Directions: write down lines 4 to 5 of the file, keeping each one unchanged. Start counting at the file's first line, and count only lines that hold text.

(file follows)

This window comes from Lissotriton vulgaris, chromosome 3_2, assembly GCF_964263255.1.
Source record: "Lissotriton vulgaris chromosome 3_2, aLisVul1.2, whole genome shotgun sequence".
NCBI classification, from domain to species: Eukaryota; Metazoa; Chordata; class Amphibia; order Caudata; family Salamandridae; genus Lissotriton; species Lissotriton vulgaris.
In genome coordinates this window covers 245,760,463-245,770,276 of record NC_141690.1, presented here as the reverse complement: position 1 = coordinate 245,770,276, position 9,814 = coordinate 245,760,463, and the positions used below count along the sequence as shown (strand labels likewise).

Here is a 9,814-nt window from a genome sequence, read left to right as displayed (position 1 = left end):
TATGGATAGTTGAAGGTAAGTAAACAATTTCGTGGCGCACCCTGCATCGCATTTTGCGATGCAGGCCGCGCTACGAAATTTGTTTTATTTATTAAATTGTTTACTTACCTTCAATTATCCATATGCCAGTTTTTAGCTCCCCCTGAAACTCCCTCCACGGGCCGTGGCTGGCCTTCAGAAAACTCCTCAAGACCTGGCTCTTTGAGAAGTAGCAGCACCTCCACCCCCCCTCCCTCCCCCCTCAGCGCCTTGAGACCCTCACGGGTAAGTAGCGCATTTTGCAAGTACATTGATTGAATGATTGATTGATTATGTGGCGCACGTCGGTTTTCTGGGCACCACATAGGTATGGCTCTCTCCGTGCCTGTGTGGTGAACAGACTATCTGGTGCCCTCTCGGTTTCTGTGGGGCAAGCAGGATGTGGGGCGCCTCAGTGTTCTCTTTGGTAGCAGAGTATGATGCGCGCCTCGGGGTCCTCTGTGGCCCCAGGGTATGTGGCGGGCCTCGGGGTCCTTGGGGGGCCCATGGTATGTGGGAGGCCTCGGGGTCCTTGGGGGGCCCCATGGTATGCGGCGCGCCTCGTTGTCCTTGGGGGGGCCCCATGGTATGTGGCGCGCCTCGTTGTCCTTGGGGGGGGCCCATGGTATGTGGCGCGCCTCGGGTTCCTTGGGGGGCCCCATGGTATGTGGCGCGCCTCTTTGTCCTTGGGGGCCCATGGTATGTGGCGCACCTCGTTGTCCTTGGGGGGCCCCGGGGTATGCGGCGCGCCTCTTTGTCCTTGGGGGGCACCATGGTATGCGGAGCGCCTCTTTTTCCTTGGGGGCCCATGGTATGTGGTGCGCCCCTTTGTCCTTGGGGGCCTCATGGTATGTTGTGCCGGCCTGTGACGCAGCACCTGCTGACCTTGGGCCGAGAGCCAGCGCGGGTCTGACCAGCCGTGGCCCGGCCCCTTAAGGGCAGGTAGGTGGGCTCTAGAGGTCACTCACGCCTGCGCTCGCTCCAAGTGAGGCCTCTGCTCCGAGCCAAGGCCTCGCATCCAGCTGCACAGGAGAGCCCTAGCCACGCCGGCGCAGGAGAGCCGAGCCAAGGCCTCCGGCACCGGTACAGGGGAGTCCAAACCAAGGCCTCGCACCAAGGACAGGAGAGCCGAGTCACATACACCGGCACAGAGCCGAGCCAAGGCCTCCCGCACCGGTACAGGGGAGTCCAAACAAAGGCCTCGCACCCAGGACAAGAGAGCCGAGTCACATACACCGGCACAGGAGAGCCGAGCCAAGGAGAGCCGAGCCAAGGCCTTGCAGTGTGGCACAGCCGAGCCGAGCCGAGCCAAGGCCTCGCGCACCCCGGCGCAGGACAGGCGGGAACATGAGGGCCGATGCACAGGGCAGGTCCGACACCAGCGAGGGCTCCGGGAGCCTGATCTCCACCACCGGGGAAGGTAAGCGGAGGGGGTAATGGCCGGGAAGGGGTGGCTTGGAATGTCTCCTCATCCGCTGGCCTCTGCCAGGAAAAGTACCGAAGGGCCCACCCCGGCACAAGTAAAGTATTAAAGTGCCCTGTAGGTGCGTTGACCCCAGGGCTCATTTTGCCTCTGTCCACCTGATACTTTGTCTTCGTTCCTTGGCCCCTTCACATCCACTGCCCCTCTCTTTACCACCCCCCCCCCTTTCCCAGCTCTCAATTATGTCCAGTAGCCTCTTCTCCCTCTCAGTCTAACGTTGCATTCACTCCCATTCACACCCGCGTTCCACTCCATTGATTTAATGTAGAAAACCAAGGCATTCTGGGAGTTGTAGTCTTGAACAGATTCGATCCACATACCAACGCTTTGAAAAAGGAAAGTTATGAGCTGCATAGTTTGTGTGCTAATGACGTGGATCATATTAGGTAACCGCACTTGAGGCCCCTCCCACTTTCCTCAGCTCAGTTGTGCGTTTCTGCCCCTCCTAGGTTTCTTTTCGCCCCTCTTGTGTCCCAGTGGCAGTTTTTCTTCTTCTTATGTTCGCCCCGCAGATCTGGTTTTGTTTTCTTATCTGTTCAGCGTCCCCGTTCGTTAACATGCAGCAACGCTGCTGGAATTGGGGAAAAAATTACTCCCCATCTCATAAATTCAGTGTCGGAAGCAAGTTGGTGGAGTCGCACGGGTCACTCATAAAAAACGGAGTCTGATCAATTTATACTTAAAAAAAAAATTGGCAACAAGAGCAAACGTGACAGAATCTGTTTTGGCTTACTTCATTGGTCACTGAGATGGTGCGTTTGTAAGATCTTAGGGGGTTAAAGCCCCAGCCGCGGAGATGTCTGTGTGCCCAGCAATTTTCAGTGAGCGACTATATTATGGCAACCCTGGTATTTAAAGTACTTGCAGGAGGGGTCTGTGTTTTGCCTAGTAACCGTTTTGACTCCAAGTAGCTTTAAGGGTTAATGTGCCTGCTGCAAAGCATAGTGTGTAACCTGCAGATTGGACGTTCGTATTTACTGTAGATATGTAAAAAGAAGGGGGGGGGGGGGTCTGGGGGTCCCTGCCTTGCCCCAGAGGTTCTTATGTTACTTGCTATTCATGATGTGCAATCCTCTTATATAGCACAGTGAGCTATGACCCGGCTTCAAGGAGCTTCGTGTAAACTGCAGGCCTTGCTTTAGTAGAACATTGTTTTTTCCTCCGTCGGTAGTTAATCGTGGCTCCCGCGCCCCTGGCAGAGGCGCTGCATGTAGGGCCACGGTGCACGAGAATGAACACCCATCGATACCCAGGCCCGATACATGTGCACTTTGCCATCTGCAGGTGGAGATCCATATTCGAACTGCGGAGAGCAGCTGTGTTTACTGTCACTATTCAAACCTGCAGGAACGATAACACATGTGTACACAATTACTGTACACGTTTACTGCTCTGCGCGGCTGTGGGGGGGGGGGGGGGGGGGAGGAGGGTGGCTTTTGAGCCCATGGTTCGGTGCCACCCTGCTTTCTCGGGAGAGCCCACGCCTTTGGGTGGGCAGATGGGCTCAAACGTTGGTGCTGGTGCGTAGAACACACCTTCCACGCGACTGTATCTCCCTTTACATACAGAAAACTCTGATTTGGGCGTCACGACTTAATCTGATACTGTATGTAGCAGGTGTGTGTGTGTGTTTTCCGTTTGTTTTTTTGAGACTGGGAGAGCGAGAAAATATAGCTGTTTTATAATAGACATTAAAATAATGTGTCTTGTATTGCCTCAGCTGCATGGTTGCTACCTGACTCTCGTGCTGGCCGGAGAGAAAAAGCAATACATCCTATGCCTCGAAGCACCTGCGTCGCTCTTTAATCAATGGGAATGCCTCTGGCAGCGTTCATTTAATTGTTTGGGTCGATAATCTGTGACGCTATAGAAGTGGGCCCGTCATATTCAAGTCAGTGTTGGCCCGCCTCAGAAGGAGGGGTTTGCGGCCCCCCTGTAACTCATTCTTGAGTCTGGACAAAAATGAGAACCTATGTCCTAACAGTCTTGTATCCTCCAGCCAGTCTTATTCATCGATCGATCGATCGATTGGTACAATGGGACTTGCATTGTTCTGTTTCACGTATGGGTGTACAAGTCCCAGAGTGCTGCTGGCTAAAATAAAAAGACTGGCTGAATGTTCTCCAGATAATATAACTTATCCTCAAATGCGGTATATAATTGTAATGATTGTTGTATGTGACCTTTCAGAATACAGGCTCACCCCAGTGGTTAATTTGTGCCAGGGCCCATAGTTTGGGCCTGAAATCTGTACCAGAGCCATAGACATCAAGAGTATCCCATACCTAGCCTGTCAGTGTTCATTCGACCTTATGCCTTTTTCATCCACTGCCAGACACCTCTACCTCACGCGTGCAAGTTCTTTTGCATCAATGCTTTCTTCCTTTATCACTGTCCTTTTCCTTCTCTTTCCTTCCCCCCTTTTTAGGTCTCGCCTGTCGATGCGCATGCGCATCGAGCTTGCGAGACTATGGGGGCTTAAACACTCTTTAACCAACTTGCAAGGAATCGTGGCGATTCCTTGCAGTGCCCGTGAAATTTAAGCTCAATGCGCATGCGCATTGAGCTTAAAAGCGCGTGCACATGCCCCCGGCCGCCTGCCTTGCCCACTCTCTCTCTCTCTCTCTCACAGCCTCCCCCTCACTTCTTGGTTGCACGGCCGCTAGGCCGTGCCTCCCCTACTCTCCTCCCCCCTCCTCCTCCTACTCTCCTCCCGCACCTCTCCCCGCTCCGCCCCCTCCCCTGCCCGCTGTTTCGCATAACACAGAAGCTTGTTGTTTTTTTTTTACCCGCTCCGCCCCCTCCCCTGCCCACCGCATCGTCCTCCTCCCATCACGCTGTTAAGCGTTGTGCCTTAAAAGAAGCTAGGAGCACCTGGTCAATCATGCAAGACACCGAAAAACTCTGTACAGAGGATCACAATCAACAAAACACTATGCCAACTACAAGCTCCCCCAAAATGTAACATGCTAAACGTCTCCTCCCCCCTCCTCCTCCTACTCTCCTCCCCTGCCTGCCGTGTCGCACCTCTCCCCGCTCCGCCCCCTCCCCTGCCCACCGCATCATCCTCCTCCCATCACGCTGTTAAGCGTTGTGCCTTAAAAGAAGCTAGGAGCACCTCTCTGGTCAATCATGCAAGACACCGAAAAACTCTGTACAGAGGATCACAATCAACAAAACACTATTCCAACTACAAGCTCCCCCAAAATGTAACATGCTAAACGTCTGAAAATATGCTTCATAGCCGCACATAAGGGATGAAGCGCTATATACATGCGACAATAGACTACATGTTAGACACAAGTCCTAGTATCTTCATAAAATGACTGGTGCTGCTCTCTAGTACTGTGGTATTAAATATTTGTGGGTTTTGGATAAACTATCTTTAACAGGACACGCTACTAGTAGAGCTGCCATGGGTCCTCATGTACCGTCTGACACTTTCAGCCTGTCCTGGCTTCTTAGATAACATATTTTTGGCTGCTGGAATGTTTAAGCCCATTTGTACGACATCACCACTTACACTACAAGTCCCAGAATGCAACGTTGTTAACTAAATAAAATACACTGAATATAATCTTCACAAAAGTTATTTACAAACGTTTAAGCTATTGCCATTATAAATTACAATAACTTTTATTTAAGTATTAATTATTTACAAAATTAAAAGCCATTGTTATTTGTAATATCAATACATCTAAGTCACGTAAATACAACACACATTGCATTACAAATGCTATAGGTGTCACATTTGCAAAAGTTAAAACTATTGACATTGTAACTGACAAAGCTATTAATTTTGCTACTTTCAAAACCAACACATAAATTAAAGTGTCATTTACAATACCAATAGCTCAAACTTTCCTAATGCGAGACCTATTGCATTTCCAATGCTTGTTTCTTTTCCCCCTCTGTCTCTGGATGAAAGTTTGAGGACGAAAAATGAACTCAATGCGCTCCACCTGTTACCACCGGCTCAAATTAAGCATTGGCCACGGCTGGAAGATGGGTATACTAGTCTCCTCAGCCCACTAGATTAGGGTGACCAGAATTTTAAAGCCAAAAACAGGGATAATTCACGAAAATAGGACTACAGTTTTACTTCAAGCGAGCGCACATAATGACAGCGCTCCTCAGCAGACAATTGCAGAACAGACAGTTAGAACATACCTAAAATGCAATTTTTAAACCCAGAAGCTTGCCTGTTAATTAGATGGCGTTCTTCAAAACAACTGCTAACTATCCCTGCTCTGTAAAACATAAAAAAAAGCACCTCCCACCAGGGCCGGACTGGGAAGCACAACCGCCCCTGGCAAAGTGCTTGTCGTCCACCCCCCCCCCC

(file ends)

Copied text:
In genome coordinates this window covers 245,760,463-245,770,276 of record NC_141690.1, presented here as the reverse complement: position 1 = coordinate 245,770,276, position 9,814 = coordinate 245,760,463, and the positions used below count along the sequence as shown (strand labels likewise).

Here is a 9,814-nt window from a genome sequence, read left to right as displayed (position 1 = left end):